Saturday, 1 May 2010

Queensland - How to eat Kangaroo

I decided to use the word 'eat' in my title, rather than 'cook', as I didn't want to give the impression that I really know how to cook kangaroo.  This was my first time to try, so I'm sure I would have different ideas about how to cook it next time round.

It's not a specifically Queensland dish, as such - but I thought blogging about Queensland would give me a chance to do something more adventurous and try to source kangaroo meat, rather than substituting with something more familiar, such as beef!  The adventure began with finding the meat.  I imagine you can find most things in London, if you know where to look, but you won't exactly find kangaroo at your local supermarket or in your local butcher's. 

So I had a butcher's online and found They do all kinds of exotic meats, including kangaroo - everything is kept in big freezers, you place your order online and go to pick it up the next day, or a few days after.  They also do deliveries around the UK, if you don't live in London.  Their office is very close to Queenstown Road station, which is in the heart of Battersea, South London.  I'd only ever passed through Battersea before and I felt incredibly important striding along with my kangaroo meat in hand, between a myriad of railway lines, in the shadow of Battersea Power Station. 

I must admit, it felt strange handling this meat that had been flown from the other side of the world - not a very green thing to do, but all part of the experience.  I really wanted to cook kangaroo steaks, rather than burgers or steak pieces in a casserole and I found a recipe online with a nice mushroom and white wine sauce.

I kind of did the menu back to front, making the sauce first and then cooking the kangaroo steaks.

The ingredients included:

Rice, kangaroo meat (two steaks at about 250g each). Mushrooms, one onion, some flour, butter, vegetable oil, dry Australian white wine, coconut milk and a big handful of coriander.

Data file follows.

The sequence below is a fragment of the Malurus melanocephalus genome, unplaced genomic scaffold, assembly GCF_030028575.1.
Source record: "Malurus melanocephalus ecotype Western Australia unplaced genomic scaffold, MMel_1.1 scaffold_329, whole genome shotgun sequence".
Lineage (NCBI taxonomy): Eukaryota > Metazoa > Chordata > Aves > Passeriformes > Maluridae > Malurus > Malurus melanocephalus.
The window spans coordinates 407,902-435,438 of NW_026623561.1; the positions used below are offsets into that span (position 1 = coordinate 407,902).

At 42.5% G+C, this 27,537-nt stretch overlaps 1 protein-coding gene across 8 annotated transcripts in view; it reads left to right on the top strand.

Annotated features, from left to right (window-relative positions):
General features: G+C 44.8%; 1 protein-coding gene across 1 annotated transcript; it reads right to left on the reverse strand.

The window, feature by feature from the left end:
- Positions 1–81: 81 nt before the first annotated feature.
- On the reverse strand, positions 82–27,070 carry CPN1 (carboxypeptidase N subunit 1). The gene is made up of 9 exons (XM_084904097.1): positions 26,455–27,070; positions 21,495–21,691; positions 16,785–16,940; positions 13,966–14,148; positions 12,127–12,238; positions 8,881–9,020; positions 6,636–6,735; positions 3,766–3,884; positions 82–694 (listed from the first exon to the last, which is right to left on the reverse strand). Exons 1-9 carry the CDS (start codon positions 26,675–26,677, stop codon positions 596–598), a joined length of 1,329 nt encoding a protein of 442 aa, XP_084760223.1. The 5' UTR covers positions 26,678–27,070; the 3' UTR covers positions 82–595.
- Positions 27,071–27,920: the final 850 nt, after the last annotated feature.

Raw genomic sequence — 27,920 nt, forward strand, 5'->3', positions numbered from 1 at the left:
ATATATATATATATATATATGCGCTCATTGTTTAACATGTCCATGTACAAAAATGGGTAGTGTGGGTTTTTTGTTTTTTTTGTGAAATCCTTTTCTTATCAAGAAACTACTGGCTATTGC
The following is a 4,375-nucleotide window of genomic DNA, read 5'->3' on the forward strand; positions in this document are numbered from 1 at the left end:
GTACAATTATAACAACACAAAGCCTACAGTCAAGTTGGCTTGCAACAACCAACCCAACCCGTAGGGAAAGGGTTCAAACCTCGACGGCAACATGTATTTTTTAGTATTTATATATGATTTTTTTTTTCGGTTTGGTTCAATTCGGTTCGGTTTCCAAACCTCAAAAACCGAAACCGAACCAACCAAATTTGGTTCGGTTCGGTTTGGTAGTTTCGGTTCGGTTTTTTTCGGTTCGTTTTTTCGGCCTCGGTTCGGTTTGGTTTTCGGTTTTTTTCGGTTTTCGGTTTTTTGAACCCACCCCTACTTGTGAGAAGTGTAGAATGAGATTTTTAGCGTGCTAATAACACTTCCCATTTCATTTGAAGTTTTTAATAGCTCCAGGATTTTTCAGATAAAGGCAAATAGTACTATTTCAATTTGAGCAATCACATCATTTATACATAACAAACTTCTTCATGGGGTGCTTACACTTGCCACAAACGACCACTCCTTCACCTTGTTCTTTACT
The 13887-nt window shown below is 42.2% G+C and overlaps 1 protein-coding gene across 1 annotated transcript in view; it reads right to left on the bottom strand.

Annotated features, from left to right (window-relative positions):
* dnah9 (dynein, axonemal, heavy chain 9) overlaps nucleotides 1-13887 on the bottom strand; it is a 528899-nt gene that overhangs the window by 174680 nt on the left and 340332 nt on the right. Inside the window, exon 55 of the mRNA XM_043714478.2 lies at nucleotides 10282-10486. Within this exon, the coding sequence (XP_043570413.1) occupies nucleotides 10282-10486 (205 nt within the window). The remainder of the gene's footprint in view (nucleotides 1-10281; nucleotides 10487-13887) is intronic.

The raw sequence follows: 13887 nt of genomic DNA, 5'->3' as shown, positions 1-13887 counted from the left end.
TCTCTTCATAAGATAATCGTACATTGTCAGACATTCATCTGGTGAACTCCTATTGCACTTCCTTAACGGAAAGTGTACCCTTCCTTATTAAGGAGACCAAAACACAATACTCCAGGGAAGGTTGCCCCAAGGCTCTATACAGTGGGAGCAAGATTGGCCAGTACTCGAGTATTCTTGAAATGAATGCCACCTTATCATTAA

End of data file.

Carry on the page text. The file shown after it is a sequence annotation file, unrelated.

I started by preparing the rice.  Then put the onions and mushrooms into a pan, fried them for a few minutes before adding the white wine.  I let them reduce until most of the wine had evaporated, then added in the coconut milk, sprinking in some black pepper (you can also use salt, but I tend to avoid it in my cooking). 

I've eaten kangaroo before, but only in burgers and I don't think I ever really understood the texture of kangaroo meat.  It seemed totally different to beef steaks, the feel of the meat was more like tofu or something, it's hard to describe.  Also, the colour, as you can see in the photograph, was an almost luminous red, unlike any meat I've ever seen before.   

Kangaroo is considered to be a game meat, which should be eaten rare to medium rare and this was the most difficult part of the experience - ie. knowing how much I should actually cook the meat.  I guess the reason the recipe demands that you coat the steaks in flour, is to stop you from over-cooking the meat.

I like my steak medium rare in any case, so it wasn't a problem for me and I don't mind a wee bit of blood on my plate!  My partner Zhenya, on the other hand, likes his steaks well-done so, even after frying the meat, we had to pop his in our George Foreman grill to cook it a little bit more.

Again, although I've eaten kangaroo meat before, this is the first time that I really tasted it properly.  I'm convinced that you lose a lot of the flavour from game if you cook it too much, which is why the kangaroo burgers I've had previously didn't really taste of anything. 
The meat I had last night was delicious - really tender and almost sweet.  It was incredibly filling as well.  I don't actually eat a lot of meat, I usually stick to veggie food during the week and have some meat at the weekend, so it really felt like a feast!  Not sure I could eat kangaroo steaks all the time :-)

Image credits:

All photos were taken by me. 

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